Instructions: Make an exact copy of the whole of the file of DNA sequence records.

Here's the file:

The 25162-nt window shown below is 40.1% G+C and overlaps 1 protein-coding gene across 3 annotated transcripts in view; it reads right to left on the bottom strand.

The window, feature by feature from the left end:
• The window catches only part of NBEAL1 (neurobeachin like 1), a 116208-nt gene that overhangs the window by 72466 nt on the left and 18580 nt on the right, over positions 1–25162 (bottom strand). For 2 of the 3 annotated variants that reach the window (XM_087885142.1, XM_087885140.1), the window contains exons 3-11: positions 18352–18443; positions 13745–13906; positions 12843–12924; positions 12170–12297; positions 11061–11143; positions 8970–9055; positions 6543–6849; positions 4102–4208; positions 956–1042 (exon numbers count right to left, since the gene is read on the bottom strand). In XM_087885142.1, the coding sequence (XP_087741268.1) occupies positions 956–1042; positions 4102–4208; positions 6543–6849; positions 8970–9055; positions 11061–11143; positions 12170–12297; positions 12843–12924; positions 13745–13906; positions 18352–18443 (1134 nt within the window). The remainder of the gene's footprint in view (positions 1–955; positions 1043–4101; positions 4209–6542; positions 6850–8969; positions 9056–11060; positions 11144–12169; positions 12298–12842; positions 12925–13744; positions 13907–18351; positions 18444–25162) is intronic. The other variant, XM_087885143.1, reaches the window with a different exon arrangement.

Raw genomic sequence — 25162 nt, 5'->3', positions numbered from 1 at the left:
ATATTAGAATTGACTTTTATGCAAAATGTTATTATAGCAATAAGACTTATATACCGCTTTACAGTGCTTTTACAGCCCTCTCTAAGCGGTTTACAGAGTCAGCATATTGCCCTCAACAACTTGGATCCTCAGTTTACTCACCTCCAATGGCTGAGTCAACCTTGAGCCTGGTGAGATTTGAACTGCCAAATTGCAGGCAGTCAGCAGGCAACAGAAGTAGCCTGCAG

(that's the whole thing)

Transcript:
The 25162-nt window shown below is 40.1% G+C and overlaps 1 protein-coding gene across 3 annotated transcripts in view; it reads right to left on the bottom strand.

The window, feature by feature from the left end:
• The window catches only part of NBEAL1 (neurobeachin like 1), a 116208-nt gene that overhangs the window by 72466 nt on the left and 18580 nt on the right, over positions 1–25162 (bottom strand). For 2 of the 3 annotated variants that reach the window (XM_087885142.1, XM_087885140.1), the window contains exons 3-11: positions 18352–18443; positions 13745–13906; positions 12843–12924; positions 12170–12297; positions 11061–11143; positions 8970–9055; positions 6543–6849; positions 4102–4208; positions 956–1042 (exon numbers count right to left, since the gene is read on the bottom strand). In XM_087885142.1, the coding sequence (XP_087741268.1) occupies positions 956–1042; positions 4102–4208; positions 6543–6849; positions 8970–9055; positions 11061–11143; positions 12170–12297; positions 12843–12924; positions 13745–13906; positions 18352–18443 (1134 nt within the window). The remainder of the gene's footprint in view (positions 1–955; positions 1043–4101; positions 4209–6542; positions 6850–8969; positions 9056–11060; positions 11144–12169; positions 12298–12842; positions 12925–13744; positions 13907–18351; positions 18444–25162) is intronic. The other variant, XM_087885143.1, reaches the window with a different exon arrangement.

Raw genomic sequence — 25162 nt, 5'->3', positions numbered from 1 at the left:
ATATTAGAATTGACTTTTATGCAAAATGTTATTATAGCAATAAGACTTATATACCGCTTTACAGTGCTTTTACAGCCCTCTCTAAGCGGTTTACAGAGTCAGCATATTGCCCTCAACAACTTGGATCCTCAGTTTACTCACCTCCAATGGCTGAGTCAACCTTGAGCCTGGTGAGATTTGAACTGCCAAATTGCAGGCAGTCAGCAGGCAACAGAAGTAGCCTGCAG